Out East: Memoir of a Montauk Summer Cover ImageOut East: Memoir of a Montauk Summer 

John Glynn was a lonely 27-year-old junior editor at a big New York publishing house when he met a group of fellow young professionals who invited him to share their Montauk beach rental. What unfolded over that string of summer weekends was not only Glynn’s growth as a friend and an adult, but a surprising romance that opened Glynn’s eyes to something important about his own identity. In magnificent detail and polished, deliciously easy-to-read prose, Glynn captures what it feels like to be a late bloomer finally blossoming, high on sun and love (and booze in plastic cups). He also challenges the idea that coming-of-age happens only in our teens — and that’s how he turns his own memories into a universally relatable story of reinvention.

All That You Leave Behind: A Memoir Cover ImageAll That You Leave Behind

Erin Lee Carr knew the moment that her life became Before and After. It was the day that her father, acclaimed New York Times critic and journalist David Carr collapsed and died on the NYT newsroom floor on an ordinary Thursday. Erin spent the next three years combing through the minutiae of their everyday (and wildly prolific) father-daughter communications: emails, letters, texts, voicemails. She knew she’d inherited her father’s drive and good journalistic eye. She also knew she’d inherited a legacy of addiction and depression. This memoir is her attempt to figure out how the parts fit. While she is trying and succeeding in her career, she is trying and failing in her own recovery from addiction. Some may find this a challenging memoir. Will you like Erin or not? Does it matter?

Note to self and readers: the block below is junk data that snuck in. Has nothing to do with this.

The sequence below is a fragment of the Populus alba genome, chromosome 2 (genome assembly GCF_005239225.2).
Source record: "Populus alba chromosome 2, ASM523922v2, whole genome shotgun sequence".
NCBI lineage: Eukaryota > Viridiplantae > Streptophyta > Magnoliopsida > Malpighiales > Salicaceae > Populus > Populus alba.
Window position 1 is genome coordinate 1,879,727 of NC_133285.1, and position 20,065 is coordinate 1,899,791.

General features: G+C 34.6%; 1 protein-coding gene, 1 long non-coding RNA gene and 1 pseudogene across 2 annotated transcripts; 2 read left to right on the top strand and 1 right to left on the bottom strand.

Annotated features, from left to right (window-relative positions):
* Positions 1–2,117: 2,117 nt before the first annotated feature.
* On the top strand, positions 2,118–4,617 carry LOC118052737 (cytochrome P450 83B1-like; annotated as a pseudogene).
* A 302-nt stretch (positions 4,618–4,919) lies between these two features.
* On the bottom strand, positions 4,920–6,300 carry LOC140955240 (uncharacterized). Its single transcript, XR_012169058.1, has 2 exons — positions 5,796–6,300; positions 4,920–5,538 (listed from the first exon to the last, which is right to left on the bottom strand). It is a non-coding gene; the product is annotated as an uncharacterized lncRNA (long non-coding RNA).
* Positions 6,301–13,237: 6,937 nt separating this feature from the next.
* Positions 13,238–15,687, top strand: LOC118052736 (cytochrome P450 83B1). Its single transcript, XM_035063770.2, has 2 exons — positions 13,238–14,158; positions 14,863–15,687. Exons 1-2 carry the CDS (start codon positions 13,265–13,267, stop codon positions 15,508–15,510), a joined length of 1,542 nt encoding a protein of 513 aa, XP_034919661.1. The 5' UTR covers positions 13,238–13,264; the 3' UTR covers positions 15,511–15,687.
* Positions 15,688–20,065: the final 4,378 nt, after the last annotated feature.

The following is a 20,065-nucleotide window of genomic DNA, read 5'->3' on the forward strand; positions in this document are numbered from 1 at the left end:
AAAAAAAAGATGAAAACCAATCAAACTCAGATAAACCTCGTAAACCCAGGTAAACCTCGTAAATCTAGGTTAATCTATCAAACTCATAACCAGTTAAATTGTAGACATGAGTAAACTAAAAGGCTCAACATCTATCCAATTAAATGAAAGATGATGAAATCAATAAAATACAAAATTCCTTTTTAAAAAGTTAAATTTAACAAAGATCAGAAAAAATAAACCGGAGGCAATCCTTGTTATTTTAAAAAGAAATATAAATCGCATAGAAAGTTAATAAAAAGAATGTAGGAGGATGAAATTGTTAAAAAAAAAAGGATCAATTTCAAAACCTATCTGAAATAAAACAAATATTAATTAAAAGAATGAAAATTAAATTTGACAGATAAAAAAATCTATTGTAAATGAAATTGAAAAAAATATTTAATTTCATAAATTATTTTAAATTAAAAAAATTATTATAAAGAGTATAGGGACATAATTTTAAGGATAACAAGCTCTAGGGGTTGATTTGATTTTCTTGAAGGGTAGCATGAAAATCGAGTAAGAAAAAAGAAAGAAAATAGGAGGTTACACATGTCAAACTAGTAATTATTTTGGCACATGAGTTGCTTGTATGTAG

The Farmer's Son: Calving Season on a Family Farm Cover ImageThe Farmer’s Son: Calving Season on a Family Farm 

The tradition of the pastoral memoir is long, lilting, and lovely. It takes a brave author to think he has something to add to the wisdom of James Herriot and Wendell Berry. This throughly modern take is something new. John Connell, 29, depressed and broke, returns to his family’s farm in Ireland after a long absence, mostly seeking shelter in a storm and because he lacks a more appealing plan. The book takes place over the course of a few months — January to April: calving season. The narrative is about learning the business and hardness of farming life (getting a distressed calf birthed alive is not a pretty process), and the hardness of mending a long father-son estrangement. Connell also writes beautifully about his depression and the restorative powers of nature, and thoughtfully about the future of family farming in the world. Some traditions, in writing and in life, are meant to be continued.